OUR OPINION: Don't look for a lull in politics in August
Our view: The Republican response to Barack Obama's aggressive presidential campaign will be an interesting feature of the election season. Election Day is 14 weeks away. In other words, it's less than 100 days until the morning after. This might...
Our view: The Republican response to Barack Obama's aggressive presidential campaign will be an interesting feature of the election season.
Election Day is 14 weeks away.
In other words, it's less than 100 days until the morning after.
This might be greeted with consternation, resignation or anticipation, depending on one's point of view.
The one thing that should be plain to everyone, however, is that we are not in the home stretch yet.
Not by a long time.
In North Dakota, the State Fair is an important political event. It brings something like 40 percent of the state's population to one spot in a nine-day period.
The fair ended Saturday -- but that didn't end the political fallout from the fair. That comes on Wednesday of next week, when petitions are due to bring initiated measures and constitutional amendments to the November ballot.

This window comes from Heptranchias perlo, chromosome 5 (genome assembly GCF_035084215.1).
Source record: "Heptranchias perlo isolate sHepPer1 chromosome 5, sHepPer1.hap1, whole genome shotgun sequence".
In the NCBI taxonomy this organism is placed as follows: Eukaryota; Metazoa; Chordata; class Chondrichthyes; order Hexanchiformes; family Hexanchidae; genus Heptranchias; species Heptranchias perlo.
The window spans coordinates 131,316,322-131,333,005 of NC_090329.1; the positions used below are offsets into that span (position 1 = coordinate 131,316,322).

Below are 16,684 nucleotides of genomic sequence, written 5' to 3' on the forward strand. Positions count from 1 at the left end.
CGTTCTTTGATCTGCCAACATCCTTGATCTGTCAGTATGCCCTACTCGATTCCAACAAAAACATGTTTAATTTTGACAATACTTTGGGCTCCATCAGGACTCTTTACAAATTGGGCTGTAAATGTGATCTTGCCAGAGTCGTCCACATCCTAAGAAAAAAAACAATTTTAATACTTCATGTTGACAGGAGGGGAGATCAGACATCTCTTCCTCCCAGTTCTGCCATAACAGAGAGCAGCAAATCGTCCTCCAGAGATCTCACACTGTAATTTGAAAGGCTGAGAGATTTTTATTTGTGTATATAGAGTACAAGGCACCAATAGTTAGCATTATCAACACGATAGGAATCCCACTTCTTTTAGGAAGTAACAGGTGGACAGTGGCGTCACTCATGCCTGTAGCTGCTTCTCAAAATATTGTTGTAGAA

Based on news reports from the fair, several measures will make the ballot, although several others may fall short of the required number of signatures -- about 13,500 for initiated measures and twice that number for constitutional amendments.
There might be a lull in political activity later in August -- but not for the whole month. The Democratic national convention takes place late in the month, and Republicans hold their convention early in September.
Then, the real contest begins.
Except that it appears to have already begun.
Democrats, especially, are early out of the chute. Some of their candidates have begun extensive advertising campaigns both in print and online.
And it's hard to avoid Barack Obama's presidential campaign. Obama's campaign was at the state fair, and the campaign reportedly has assigned staff or volunteers to every legislative district.
So far, Republicans have been less active. John McCain's presidential campaign has an office in the Twin Cities that's looking out for his interests in North Dakota.
Of course, North Dakota has been considered solidly Republican in presidential elections for more than 40 years, since Lyndon Johnson carried the state in 1964, the last Democrat to do so.
Exactly how Republicans will respond to Obama's aggressive campaign will be one of the most interesting developments in the election campaign in North Dakota.
That's evidently in the future, however, since the Republican campaign is pretty much invisible so far.
But then, politics is all about the future.
And there are 14 weeks of future between now and Election Day.
-- Mike Jacobs for the Herald